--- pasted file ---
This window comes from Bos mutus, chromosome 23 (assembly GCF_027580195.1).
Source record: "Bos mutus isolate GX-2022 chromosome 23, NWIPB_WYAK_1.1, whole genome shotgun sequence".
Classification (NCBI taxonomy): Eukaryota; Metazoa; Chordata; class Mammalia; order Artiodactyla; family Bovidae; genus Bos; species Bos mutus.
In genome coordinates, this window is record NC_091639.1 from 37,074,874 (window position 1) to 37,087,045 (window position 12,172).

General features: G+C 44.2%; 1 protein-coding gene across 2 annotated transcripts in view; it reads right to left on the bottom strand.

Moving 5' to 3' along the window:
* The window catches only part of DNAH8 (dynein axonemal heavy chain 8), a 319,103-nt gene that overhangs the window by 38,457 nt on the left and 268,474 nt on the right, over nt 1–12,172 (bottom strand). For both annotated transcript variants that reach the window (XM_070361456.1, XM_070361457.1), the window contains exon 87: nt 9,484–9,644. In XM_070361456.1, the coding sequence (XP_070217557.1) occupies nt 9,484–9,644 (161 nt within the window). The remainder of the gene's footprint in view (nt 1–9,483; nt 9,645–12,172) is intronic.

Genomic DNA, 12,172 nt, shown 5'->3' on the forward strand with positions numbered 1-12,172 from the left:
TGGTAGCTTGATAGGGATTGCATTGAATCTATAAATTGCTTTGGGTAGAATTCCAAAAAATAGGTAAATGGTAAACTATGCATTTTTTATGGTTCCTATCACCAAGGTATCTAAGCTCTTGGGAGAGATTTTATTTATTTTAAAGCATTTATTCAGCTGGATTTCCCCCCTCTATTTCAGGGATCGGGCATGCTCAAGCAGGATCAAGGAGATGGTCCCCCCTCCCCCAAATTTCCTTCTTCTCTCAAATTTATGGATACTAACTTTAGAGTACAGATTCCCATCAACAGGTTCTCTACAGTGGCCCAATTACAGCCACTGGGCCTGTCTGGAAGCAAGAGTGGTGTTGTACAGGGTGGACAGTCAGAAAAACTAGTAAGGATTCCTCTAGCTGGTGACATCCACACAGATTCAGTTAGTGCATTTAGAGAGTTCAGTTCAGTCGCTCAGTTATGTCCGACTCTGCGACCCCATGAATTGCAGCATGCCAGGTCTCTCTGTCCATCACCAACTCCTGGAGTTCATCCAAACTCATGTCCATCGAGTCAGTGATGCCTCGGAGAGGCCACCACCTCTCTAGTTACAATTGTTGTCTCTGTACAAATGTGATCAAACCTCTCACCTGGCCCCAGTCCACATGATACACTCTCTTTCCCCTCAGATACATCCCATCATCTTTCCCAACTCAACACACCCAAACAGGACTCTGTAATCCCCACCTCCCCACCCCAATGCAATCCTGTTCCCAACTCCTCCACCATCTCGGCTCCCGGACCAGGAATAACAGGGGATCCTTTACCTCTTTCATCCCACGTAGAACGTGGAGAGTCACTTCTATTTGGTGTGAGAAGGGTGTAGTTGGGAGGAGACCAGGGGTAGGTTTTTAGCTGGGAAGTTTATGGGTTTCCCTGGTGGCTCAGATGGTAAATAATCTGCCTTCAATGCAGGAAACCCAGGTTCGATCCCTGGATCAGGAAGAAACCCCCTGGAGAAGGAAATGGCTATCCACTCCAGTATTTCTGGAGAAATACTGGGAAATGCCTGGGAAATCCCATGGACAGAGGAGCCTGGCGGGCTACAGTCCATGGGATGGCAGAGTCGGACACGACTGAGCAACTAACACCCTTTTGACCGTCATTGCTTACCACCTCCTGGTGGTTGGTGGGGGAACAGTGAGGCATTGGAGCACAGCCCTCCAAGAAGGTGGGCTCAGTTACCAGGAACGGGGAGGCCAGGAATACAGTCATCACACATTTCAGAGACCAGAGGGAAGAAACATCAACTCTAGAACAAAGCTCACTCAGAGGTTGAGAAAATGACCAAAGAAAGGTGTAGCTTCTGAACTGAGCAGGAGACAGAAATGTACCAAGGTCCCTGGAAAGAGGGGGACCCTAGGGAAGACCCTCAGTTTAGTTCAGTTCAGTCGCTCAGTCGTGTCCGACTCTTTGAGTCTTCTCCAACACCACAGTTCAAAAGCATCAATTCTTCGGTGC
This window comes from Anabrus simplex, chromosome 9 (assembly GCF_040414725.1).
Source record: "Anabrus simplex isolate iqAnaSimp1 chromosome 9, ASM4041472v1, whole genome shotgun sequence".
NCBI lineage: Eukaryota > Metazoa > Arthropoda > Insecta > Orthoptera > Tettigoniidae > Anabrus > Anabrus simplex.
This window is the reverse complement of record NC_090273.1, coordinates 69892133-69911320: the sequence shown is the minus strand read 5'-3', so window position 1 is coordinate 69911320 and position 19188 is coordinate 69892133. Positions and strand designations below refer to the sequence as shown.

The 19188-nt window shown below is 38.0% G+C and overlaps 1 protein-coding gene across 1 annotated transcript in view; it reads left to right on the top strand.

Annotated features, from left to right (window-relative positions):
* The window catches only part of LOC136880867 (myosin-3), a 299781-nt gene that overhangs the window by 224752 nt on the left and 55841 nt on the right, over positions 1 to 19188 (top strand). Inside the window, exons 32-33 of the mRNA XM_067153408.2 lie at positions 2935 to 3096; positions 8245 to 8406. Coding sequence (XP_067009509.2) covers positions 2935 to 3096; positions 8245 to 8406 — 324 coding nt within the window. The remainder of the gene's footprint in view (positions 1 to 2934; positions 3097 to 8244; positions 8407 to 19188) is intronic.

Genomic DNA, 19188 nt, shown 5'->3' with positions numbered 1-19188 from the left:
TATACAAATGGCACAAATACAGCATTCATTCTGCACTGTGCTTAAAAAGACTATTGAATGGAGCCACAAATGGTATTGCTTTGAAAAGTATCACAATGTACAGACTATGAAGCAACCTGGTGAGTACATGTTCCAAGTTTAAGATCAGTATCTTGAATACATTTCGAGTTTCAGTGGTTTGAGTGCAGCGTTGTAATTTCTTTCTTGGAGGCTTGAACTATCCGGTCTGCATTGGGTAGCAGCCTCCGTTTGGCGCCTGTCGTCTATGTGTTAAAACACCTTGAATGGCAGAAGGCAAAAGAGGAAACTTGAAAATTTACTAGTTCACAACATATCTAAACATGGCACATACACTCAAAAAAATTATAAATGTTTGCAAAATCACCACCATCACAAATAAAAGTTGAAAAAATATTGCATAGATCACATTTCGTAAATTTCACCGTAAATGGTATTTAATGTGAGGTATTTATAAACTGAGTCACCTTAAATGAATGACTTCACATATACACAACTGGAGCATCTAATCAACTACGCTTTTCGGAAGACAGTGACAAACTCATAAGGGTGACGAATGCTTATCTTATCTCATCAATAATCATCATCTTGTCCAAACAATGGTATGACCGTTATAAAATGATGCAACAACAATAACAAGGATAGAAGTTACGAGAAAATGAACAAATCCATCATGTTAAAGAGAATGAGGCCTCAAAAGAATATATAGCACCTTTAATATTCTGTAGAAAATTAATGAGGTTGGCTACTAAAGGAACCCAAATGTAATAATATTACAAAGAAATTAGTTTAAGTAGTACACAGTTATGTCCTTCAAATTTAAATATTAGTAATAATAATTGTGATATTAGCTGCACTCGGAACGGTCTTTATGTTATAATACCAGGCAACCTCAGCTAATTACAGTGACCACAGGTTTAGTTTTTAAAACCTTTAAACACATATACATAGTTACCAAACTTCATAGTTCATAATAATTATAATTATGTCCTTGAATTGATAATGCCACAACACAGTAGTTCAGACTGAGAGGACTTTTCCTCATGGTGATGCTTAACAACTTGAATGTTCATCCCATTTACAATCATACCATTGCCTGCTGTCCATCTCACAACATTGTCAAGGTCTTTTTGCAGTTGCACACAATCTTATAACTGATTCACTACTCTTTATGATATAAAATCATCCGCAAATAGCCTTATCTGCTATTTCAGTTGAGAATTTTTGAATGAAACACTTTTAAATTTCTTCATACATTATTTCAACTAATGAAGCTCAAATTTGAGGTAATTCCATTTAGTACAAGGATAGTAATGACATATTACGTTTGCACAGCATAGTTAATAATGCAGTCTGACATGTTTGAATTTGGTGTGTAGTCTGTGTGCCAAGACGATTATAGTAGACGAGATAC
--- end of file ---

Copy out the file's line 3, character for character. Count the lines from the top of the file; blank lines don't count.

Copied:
Classification (NCBI taxonomy): Eukaryota; Metazoa; Chordata; class Mammalia; order Artiodactyla; family Bovidae; genus Bos; species Bos mutus.